Bestselling criminologist R. Barri Flowers delves into the dark world of prostitution in his latest book, Prostitution in the Digital Age: Selling Sex from the Suite to the Street, where he tackles the commercial sex trade industry and its influence on society. Flowers is known for exploring crime and legal issues in his work, covering topics such as murder, female crime, sex crimes, and more. He also writes crime fiction (Murder in Maui and Justice Served), teen mysteries (Danger in Time and Ghost Girl in Shadow Bay), and true crime (The Sex Slave Murders).
Why did you choose to write about prostitution?
As a criminologist, I write about various aspects of criminality, to shed light on for the public and academic community. With prostitution often referred to as the world’s oldest profession, I wanted to examine its state in the modern age. Exploring the various facets of the sex trade industry allowed me to gain some perspective and share with my readership.
You’ve researched prostitution on a vast scale? How did you research the topic so extensively? What types of experts did you consult?
Yes, I have researched the sex trade industry comprehensively. Having been a criminologist for a numbers of years now, I have written several books on the subject matter, including Street Kids, Runaway Kids and Teenage Prostitution, and The Prostitution of Women and Girls. In the process, I have culled information from other sex crime experts, law enforcement, government data, and participants in the sex trade, including prostitutes, pimps, and johns.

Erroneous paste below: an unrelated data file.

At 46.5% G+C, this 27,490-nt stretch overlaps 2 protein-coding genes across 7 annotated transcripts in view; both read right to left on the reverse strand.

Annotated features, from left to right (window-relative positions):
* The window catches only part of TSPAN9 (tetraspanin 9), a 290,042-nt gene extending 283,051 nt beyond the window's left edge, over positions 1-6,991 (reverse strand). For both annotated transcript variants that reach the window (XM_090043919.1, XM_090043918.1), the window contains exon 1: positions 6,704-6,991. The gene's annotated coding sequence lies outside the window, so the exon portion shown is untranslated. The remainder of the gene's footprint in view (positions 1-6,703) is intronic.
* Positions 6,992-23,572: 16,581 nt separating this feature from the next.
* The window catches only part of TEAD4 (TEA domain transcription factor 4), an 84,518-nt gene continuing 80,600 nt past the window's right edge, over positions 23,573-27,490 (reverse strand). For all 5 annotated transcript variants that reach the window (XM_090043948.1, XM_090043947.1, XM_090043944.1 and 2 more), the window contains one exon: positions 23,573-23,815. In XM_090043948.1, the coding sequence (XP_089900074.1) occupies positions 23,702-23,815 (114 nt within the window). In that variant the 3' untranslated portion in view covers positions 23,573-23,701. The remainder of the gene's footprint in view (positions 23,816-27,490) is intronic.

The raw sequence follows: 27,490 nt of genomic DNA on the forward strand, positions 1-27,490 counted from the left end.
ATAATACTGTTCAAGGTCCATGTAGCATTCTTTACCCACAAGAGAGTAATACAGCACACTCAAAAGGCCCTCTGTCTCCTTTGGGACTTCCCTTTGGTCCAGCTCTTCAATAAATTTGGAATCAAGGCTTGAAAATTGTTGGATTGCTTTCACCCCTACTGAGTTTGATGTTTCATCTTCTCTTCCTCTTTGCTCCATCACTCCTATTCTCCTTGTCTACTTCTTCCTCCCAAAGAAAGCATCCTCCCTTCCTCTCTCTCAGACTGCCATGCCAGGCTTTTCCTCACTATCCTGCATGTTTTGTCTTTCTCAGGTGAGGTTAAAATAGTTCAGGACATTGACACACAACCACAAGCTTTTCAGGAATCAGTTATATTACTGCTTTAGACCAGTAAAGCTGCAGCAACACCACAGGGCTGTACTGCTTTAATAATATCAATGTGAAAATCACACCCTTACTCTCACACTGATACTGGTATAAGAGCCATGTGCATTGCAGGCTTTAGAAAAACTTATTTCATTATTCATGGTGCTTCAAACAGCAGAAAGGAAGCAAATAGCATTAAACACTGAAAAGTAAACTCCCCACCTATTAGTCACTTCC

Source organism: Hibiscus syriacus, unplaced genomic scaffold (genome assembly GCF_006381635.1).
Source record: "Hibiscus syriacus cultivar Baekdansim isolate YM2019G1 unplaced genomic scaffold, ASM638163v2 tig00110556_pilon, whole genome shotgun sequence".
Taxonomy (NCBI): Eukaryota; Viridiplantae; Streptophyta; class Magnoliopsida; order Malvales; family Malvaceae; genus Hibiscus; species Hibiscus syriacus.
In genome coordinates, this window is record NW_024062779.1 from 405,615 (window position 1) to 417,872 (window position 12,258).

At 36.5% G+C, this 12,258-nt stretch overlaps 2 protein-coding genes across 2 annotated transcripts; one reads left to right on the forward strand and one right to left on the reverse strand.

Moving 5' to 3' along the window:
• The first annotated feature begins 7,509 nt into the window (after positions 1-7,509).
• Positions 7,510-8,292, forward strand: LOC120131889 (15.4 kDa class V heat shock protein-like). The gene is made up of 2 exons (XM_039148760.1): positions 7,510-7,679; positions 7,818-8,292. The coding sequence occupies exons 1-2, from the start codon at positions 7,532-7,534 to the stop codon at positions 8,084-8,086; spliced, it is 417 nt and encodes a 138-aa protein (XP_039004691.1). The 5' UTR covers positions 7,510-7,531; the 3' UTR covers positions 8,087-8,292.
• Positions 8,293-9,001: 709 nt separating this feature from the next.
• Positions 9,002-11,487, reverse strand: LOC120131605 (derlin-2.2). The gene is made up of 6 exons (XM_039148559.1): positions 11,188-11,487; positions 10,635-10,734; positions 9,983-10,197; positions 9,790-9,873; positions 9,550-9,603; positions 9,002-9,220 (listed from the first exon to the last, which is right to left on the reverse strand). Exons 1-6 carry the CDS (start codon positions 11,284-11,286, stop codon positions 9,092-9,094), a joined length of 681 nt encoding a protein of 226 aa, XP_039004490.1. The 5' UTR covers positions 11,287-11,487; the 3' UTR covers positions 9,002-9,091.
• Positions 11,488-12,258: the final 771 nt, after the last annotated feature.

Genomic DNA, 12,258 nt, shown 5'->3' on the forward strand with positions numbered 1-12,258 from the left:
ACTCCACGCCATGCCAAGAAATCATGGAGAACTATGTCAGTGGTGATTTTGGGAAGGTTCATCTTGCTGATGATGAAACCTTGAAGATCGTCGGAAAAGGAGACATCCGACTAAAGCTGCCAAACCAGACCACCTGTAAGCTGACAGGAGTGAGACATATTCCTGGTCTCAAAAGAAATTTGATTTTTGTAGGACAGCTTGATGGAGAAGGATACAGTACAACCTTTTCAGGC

What did you learn from your investigation?
A number of things. For one, the commercial sex trade industry is big business, raking in more than $100 billion worldwide annually. In the U.S. alone, $14 billion a year, or $40 million each day, is generated from the sex-for-sale business. Most of the profits go to pimps, pornographers, organized criminals, and others sexually exploiting mostly women and children.
I also discovered that earnings by prostitution-involved females can vary considerably. On the one hand, you have the super elite sex workers who cater to very wealthy men and can earn as much as half a million dollars a year. On the other extreme are streetwalkers and teenage prostitutes who often get very little for their services. Sex trafficking and runaways turning to survival sex on the streets are big problems in this country.
I learned that violence and substance abuse are endemic in the sex trade, at all levels, and that males are well represented as prostitutes in the industry.
Use of the Internet, cell phones, and other digital technology has become an important part of the sex-for-sale business, as well as law enforcement in cracking down on prostitution.
Prostitution in the U.S. is legal only in a few counties in Nevada, but it’s the illegal prostitution in the rest of the state and across country that continues to burgeon with no end in sight.
In the book, you talk about prostitutes being murdered. Is that a big problem?
Every life lost to crime is a big problem. Prostitutes have long been the targets of killers, particularly serial killers. Monsters like Jack the Ripper and Gary Ridgway, also known as the Green River Killer, are notable examples. Prostitutes tend to be more vulnerable for victimization than others because of their accessibility and placing in danger by the nature of their business.
Would crime novelists find your book useful in writing their mystery fiction?